Awhile back, my frustrations got the best of me and spilled over onto TSS in the form of a piece called “The Job Nobody Wants.” To this day, it stands as the only post I was ever hesitant to publish mainly because I was apprehensive of coming off as someone who was complaining and not realizing there were people living in far worse situations.
To my humbled surprise, the reaction was 100% positive. With the way the economy is now, knowing someone experiencing tough financial times is as common as saying you know or knew someone affected by cancer. It’s a problem that does not show signs of getting better, only worse, and one that has so many ramifications beyond a checkbook that explaining them all would have us here until Thanksgiving. The enormity of the issue is the exact reason why I believe this, with the pedestrian-like political background I do have, is what the 2012 election will climatically hinge upon.
CNN’s Money section explored the issue of America’s struggling economy. What they uncovered is unsettling, but not too shocking considering what the past few years have been like. This period of slow growth and unemployment may be just getting off the ground.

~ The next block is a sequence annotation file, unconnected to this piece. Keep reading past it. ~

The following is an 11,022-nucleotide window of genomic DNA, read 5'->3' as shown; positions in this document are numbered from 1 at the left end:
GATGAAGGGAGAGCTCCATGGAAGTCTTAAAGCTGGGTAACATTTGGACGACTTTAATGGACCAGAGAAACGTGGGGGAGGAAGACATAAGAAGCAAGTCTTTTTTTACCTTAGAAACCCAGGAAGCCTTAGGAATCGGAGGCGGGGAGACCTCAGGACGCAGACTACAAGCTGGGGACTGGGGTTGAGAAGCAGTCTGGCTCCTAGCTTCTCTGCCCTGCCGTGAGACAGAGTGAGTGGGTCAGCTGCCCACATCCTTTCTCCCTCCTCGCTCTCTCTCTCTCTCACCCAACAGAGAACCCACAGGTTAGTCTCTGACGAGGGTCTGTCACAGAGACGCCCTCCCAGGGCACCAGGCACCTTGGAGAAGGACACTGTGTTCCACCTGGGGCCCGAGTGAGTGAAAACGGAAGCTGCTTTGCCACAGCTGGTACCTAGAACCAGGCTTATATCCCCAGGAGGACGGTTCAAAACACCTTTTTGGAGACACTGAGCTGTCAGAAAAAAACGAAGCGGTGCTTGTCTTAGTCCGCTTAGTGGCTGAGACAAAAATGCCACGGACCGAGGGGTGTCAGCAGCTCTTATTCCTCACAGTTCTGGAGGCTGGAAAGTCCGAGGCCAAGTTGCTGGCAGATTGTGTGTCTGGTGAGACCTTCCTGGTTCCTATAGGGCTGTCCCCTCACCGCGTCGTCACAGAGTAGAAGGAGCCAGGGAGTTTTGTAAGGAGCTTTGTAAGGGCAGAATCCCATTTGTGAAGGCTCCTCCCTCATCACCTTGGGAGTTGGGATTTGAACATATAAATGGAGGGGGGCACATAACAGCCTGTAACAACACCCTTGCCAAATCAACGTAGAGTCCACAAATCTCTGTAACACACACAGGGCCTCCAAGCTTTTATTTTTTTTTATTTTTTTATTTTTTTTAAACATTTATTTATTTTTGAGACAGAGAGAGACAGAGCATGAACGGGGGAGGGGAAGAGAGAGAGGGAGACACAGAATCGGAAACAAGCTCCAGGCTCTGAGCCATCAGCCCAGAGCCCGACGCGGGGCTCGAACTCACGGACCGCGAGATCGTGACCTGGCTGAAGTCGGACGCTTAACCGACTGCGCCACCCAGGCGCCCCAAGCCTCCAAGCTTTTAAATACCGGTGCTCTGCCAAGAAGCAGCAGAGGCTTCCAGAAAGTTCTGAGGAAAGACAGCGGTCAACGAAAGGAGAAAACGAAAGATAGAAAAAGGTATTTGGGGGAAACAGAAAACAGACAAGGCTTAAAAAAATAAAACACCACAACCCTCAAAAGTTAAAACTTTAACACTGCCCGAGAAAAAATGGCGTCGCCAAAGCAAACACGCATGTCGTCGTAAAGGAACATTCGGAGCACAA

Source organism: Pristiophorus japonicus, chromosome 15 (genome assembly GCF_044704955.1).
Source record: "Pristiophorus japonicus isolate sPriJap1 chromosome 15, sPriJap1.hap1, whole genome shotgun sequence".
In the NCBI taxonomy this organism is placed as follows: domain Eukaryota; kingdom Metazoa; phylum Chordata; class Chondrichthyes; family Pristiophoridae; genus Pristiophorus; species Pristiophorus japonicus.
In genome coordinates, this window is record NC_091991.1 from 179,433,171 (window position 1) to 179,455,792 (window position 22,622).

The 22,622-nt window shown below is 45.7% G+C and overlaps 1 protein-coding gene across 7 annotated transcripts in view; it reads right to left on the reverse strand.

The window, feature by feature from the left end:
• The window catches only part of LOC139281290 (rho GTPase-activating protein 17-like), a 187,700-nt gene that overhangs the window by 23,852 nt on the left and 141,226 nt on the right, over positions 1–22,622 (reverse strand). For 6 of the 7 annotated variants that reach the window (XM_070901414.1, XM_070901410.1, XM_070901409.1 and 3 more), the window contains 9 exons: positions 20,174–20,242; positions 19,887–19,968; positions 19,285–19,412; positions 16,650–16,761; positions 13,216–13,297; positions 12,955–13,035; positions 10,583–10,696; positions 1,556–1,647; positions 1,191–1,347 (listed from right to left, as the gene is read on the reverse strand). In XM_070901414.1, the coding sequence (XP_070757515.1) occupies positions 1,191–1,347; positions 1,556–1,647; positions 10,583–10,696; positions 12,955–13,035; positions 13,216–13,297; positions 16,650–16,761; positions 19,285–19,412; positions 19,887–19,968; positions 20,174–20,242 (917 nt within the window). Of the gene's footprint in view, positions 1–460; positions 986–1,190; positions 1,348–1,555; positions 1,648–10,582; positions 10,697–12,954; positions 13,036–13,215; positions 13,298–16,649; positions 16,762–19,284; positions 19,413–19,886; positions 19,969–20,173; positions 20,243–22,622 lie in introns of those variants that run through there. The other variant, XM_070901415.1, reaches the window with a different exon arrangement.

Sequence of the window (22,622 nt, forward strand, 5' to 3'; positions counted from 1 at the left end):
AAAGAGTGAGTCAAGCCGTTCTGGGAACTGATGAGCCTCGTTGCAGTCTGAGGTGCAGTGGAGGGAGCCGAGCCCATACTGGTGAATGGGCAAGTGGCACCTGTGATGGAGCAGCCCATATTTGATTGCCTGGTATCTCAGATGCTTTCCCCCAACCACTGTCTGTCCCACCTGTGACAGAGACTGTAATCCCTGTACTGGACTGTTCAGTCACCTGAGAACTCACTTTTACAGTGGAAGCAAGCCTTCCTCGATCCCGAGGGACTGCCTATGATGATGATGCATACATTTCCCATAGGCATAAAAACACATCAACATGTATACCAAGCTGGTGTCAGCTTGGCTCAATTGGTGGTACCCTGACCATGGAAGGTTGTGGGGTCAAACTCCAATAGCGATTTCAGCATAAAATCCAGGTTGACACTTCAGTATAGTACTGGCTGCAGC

Following a real estate bust that hit Japan in the 1990s, the economy fell into a prolonged period of economic stagnation that lasted for years and became known as the country’s ‘Lost Decade.’
In the U.S., the situation is shaping up to be similarly stubborn.
“I think we’re in for a lot of disappointment,” said Carmen Reinhart, a senior fellow at the Peterson Institute for International Economics and a leading expert on financial crises. “If historic norms hold, deleveraging isn’t pretty, and it is not a smooth process. We’re already four years into this. I don’t think the next six years look great.”
Bad news is common news these days and while the article was informative, I know there’s more to it than meets the eye, which could be a good thing or a bad omen. The only thing I, or anyone who visits this site, can do is keep hustling and pray it pays off in dividends, and not debt, later down the line.
Read the rest over at CNN.com.